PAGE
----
July, 2013

Talking about the Weather
Liz Ahl, professor of English

Award-winning poet Liz Ahl has released a hand-sewn limited-edition chapbook that she calls a “love letter to this part of New Hampshire.” When Ahl talks about the weather (“from mud season to the icy depths of January”) readers familiar with her work won’t be surprised to discern another conversation going on at the same time, addressing neighbors and friends, well-loved art, and the unwelcome jolt of the morning newspaper. Ahl is tender in “Neighborly,” writing about shoveling a path to the mailbox of a recently deceased neighbor. And she writes with humor about the subtle competition among seekers of the season’s first farm-stand corn, or a toddler who licks the chrome bumper of a car before her father can intervene.

Margaret from Maine
Joseph Monninger, professor of English

Torn by her commitment to a husband who was critically injured in the Afghan war and a growing love for another veteran, Margaret must face an age-old lovers’ dilemma against the backdrop of patriotic duty.

When asked about his inspiration for his latest novel, Joe Monninger says, “One day I drove past a dairy farm and saw a woman leading a cow. I tried to imagine her life and one bit of imagination led to the next. The result is Margaret from Maine, the story of a woman who lived on a dairy farm and the things that happened to her.”

Any Other Branch
Ivy Page ’07, faculty in English

In her debut collection, Ivy Page
creates four sections of poems—Men, Room, Girl, and High Tide—to represent developmental life stages. Nine years in the making, the collection originated in Professor Liz Ahl’s creative writing class during Page’s undergraduate studies. Her poetry is wry, poignant, and sensual. Lines in “Word Diet” give readers a “taste” of her experience writing the book: “Nothing lately, from my kitchen/tastes as sweet as ink—/foregoing dinner for dessert/a collection of letters/on the tongue like Honey—/tiny core of syrup/hidden in—Suckle.”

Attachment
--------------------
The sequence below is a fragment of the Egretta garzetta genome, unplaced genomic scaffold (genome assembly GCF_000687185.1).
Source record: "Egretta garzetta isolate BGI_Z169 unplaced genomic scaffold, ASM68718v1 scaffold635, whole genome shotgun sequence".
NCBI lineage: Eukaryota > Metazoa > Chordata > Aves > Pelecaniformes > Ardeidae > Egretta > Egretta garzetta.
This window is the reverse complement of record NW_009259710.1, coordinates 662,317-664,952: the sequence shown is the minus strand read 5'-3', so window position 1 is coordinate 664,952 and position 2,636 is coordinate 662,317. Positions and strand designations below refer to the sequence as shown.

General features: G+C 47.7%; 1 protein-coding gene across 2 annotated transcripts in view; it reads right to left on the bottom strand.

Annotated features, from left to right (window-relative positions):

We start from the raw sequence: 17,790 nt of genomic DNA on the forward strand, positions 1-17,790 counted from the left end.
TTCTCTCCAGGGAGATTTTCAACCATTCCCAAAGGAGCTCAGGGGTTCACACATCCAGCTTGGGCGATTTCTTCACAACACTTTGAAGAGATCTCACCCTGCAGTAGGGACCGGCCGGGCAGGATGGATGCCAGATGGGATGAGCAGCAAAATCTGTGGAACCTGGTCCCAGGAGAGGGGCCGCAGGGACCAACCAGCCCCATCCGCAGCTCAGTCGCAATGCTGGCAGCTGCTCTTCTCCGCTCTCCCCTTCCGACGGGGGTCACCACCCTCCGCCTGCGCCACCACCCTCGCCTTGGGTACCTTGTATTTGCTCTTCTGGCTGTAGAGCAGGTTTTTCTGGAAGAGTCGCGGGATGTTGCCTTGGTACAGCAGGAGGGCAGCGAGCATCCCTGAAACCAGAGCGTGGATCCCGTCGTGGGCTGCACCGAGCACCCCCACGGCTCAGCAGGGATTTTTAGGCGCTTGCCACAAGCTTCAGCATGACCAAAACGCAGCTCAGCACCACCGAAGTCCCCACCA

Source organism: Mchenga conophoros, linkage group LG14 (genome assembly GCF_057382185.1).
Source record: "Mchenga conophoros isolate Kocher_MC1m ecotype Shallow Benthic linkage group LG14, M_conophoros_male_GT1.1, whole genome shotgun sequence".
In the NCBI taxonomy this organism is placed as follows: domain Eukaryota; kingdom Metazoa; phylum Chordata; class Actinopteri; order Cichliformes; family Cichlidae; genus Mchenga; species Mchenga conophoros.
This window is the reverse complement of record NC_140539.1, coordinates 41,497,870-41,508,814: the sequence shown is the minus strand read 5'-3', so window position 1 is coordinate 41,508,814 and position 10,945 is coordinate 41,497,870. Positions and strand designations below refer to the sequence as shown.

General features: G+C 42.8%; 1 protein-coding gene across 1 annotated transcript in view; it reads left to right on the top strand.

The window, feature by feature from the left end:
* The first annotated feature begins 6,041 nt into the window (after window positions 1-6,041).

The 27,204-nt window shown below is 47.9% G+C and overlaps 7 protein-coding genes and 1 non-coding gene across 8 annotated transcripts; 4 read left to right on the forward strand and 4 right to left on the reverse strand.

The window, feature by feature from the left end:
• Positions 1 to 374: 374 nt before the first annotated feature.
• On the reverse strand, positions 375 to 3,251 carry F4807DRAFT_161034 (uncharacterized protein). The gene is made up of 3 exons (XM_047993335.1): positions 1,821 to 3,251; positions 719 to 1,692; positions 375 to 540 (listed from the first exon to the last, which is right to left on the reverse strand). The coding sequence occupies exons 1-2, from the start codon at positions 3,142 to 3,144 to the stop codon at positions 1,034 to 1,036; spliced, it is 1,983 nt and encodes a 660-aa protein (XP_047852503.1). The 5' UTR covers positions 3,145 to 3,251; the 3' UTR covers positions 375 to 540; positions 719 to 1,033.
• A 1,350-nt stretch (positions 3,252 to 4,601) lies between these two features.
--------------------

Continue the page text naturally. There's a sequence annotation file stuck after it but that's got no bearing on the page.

Reflections from the Forest House
Nancy Puglisi ’81G, professor of counselor education and school psychology

Calling her most recent collection “a slice of life,” Nancy Puglisi’s reflections on friendship, love, and loss are universal. Tender verses about her affection for siblings or her fondness for puttering in the garden coexist with poems reflecting her passionate opinions about the environment (“Fundamentals,” “Superiority”) or gay issues (“In Defense of What,” “Don’t Ask Don’t Tell”). Readers of this highly personal collection may find themselves feeling an unexpected kinship with Puglisi.

An Overture to Philosophy of Communication
Annette Holba, professor of rhetoric (with co-author Ronald Arnett)

Philosophy of communication is a rapidly emerging field, yet until Annette Holba and co-author Ronald Arnett wrote An Overture to Philosophy of Communication, there was no real model for teaching it in the classroom. The authors set about remedying the situation with a scholarly book that is intended for use in the classroom. The story of Zorba the Greek is woven throughout the narrative, exemplifying, as Holba says, “the ways human beings make meaning through engagement with others.” The book won the prestigious Everett Lee Hunt Award from the Eastern Communication Association.

Cloud vs. Cloud
Ethan Paquin ’98, faculty in  English